The Round House | 02/04/2022 19:03:00
By Paul Suellentrop
Wichita State Addison Barnard gives himself 10 minutes to reflect on a bad game before forcing himself to move on. That might come as a surprise to a softball player who apparently hasn’t had a bad time in her short career.
While hard times seem almost non-existent for Barnard, the early scrimmages last fall felt that way.
“I was putting so much pressure on myself to do so well in every game,” she said. “I was so hard on myself. It was really hard for me to understand ‘Addie, this isn’t your swing, this is here.'”
Barnard, a sophomore center fielder, got to work on the mental game after meeting with Wichita State coaches earlier this fall. With Barnard frustrated with struggles in the scrums, coaches told him to relax and let his talent do the work.
“That’s what sophomore slump is for — putting pressure on yourself to be able to repeat and do what you did in freshman year,” the Wichita State coach said. Kristi Bredbenner noted. “She puts a lot of pressure on herself. When she fails, she struggles with it a bit.”
Barnard is enjoying a second season every bit as imposing as his debut, though success has come with more difficulty than the stats show. She doubled and homered twice to lead in six runs in Saturday’s 13-4 win over Tulsa in six innings at Wilkins Stadium.
Wichita State (19-10, 2-0 American Athletic Conference) had 14 hits against three Tulsa pitchers. Sydney McKinneywith the end of the game, and Zoe Jones also homered for the Shockers. Launcher erin mcdonald did not allow an earned run and limited the Hurricane (12-21-1, 1-3-1) to six hits.
Feel like we’ve seen this movie before.
Addie B does Addie B stuff.
This 2-shot shot almost hit a passing car 👋 pic.twitter.com/RpwHxB1ZMr
— Wichita State Softball (@GoShockersSB) April 2, 2022
Barnard doubled to McKinney for Wichita State’s first inning, helped when Tulsa left fielder Imani Edwards lost flyball high in the sun. Barnard gave the Shockers a 9-4 lead in the third inning with a three-run homer. In the fifth, his two-point shot made it 11-4.
For the season, Barnard has 16 home runs and 43 RBIs, while hitting .409 with a .957 hitting percentage and 21 stolen bases (already second on the program’s season list).
Last season, she earned third-team All-American honors after hitting a program-high 22 home runs with a .323 batting average and nine interceptions. Her 38 career home runs rank fourth in Shocker history and she will move up to second with two more.
Opponents are throwing more off-speed throws at her and she no longer has protection in the lineup with experienced bats madison perrigan, Ryleigh Buck and Nickerson Custodian faded away. So far, Barnard is handling the second-year challenges.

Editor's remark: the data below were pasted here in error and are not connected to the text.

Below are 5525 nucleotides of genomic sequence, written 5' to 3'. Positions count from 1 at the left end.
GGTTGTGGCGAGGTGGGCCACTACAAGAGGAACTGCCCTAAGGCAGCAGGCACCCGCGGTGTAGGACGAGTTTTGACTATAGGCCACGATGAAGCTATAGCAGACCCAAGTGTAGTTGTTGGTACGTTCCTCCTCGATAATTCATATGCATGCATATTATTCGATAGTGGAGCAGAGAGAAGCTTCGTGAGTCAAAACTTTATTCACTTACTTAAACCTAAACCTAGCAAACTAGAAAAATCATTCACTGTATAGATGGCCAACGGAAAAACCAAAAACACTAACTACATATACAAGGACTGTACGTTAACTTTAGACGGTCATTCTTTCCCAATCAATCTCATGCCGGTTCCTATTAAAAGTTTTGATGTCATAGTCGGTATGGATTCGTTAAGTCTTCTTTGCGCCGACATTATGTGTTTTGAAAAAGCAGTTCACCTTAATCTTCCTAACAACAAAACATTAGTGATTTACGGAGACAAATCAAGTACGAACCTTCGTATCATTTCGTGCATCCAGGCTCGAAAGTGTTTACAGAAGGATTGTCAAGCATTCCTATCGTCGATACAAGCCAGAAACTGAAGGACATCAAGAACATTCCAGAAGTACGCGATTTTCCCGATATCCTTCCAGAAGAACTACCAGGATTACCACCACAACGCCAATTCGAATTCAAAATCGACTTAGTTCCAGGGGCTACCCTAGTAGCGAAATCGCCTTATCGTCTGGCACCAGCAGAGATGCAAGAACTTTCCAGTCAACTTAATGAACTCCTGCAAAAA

“She swings on the right pitches, and when she connects, you know the ball is gone,” the first baseman said. Neleigh Herring noted. “You can see she’s got a little more of that experience and a little more of that composure and she’s ready and she knows what to expect. It helps her see the terrain she wants to swing on and run. .”
The difficulties of last fall, the discussions with the coaches and the sessions with Dr Brianna Ward, the athlete mental health coordinator, led to Barnard’s 10-minute rule. Clearing his mind allows him to have quick hands, hand-eye coordination, and powerful legs to smash soft balls.
“You’re going to have bad games,” Barnard said. “I focused on overtaking. You have 10 minutes to think about it and that’s it.”
Ward helped her with strategies to slow her breathing and slow her body to relax. Later in the fall, Barnard saw results when his thoughts no longer interfered with his physical abilities.
“I was just really hard on myself, because I expected to pick up where I left off,” she said. “You have adversity, and you have to get through it. With the mental part, it took me a while to realize that it’s okay to fail. I worked on these strategies to calm myself down and not not be so anxious.”
The anxiety of last fall seemed a long way off on Saturday afternoon. The sunny weather drew a crowd of 537 fans, and several former Shockers cheered home runs from the new party deck in right field.
No need for the 10 minute rule this kind of day.
Paul Suellentrop covers Wichita State Athletics and the American Athletic Conference for college strategic communications. Suggested story? Contact him at [email protected]